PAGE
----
On February 24, 2015, Sheila Samlal slipped and fell on ice covering the parking area behind the multi-family house at 290 Graff Avenue in the Bronx where she and her husband were renting the top two floors. Ms. Samlal sustained serious ankle injuries and sued claiming that her landlord was responsible.
The jury returned a verdict finding plaintiff and defendant equally at fault. They awarded plaintiff pain and suffering damages in the sum of $150,000 (past only – four years). Plaintiff moved to set aside the verdict as against the weight of the evidence on the issue of apportionment of liability and inadequate as to damages. The trial judge denied the motion in all respects.
In Samlal v. Ghanbarpour (1st Dept. 2020), the appellate court affirmed the liability split but agreed with plaintiff that the damages award was inadequate – the court ordered that future pain and suffering damages in the sum of $200,000 should be awarded, thus increasing the pain and suffering damages award (before apportionment) to $350,000.
Here are the injury details:
- bimalleolar ankle fracture with lateral angulation of distal fibular fragment
- closed reduction and casted on date of accident
- open reduction internal fixation surgery with insertion of metal plate and screws
- casted two weeks, boot and crutches for two months
- physical therapy for one year
- some loss of range of motion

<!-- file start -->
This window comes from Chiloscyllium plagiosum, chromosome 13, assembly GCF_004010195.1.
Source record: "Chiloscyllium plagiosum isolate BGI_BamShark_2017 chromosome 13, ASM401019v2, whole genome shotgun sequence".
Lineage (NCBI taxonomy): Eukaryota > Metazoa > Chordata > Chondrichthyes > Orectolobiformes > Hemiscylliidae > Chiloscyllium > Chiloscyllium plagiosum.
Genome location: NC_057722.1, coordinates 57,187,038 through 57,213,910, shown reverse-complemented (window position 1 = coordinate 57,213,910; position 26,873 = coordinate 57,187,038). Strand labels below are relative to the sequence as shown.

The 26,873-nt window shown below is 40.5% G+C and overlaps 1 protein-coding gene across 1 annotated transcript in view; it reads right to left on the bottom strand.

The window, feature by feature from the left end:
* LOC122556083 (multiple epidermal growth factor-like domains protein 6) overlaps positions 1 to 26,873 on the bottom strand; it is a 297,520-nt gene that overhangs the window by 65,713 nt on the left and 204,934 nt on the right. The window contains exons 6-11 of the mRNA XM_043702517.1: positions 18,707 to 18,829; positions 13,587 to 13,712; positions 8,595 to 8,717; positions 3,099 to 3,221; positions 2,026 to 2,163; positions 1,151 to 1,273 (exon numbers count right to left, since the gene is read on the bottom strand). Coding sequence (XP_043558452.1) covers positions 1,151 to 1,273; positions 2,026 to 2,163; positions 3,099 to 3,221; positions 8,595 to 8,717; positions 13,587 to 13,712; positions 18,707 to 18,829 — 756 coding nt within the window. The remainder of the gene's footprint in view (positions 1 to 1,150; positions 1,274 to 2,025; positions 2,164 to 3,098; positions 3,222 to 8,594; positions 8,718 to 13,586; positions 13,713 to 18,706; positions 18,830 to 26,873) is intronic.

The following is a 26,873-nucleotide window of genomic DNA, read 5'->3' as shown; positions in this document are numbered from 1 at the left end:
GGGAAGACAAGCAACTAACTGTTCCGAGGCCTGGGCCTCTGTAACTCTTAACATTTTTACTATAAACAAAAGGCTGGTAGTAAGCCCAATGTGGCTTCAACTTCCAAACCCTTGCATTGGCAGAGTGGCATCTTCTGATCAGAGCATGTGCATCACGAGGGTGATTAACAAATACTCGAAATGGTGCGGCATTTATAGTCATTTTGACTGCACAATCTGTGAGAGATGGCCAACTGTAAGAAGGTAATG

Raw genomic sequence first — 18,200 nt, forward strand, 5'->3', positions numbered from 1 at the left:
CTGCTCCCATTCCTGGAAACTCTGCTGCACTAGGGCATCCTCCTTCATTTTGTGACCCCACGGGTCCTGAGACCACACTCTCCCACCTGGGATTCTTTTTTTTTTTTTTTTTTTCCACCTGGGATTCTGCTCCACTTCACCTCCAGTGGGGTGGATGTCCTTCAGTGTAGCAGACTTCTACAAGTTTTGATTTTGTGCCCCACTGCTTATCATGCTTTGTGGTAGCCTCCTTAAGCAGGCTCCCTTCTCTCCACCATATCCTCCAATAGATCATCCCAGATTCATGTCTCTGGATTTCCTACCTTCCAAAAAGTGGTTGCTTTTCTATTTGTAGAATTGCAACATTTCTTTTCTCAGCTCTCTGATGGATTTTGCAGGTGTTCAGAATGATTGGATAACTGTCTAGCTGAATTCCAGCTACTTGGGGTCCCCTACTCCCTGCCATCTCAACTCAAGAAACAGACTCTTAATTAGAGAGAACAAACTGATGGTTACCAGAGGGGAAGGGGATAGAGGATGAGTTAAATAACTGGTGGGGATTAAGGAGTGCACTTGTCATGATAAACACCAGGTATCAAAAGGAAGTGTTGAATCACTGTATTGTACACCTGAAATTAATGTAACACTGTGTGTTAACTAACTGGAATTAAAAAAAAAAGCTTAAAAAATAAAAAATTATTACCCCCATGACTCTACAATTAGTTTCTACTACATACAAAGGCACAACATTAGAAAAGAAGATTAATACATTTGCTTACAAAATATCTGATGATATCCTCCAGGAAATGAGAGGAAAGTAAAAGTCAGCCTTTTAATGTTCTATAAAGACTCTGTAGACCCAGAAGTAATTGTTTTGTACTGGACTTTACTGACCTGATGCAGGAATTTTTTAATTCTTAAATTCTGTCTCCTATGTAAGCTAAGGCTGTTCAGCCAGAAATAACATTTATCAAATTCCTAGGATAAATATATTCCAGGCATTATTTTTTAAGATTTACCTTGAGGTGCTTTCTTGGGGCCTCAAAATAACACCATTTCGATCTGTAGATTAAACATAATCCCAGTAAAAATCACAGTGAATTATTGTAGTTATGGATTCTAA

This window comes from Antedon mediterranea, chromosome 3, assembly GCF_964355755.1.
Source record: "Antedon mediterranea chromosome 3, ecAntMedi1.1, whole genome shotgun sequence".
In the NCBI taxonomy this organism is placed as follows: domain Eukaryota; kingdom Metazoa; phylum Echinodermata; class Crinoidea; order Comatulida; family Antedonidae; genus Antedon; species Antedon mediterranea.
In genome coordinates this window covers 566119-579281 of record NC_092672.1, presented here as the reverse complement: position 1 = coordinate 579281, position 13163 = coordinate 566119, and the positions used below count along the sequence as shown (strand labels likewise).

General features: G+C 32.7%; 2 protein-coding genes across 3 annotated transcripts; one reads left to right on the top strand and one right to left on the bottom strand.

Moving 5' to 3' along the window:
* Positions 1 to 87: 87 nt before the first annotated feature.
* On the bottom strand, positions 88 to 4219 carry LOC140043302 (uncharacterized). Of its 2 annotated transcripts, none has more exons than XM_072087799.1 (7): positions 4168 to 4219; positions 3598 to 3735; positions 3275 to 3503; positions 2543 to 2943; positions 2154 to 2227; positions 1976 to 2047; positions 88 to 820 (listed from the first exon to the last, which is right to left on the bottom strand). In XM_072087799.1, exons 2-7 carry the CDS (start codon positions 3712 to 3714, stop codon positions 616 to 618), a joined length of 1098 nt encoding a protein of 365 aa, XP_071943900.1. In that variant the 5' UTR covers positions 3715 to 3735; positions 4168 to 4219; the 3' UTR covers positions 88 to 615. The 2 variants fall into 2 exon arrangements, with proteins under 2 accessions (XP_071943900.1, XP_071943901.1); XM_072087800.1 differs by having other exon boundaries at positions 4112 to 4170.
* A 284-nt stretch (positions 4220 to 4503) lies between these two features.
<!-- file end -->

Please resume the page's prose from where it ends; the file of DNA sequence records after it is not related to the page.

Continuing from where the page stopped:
- continued daily pain, difficulty standing for long periods, unable to wear high heels, difficulty with usual chores around house
- three very visible scars at surgical site
The defense argued that at the time of trial plaintiff was in no distress, walked without a limp and had an outstanding result with no residual disability.
- The landlord testified at her deposition that she gave plaintiff a free parking space in exchange for their help shoveling snow. The landlord died prior to trial.
- Plaintiff’s husband asserted a loss of consortium claim that was rejected by the jury and the courts. He testified that for the first year after his wife’s accident he did all the things around the house that his wife was unable to do but the trial judge noted, among other things, that there was no concrete testimony as to the time period he undertook the chores, what help he may have provided before the accident or whether he missed any work as a result.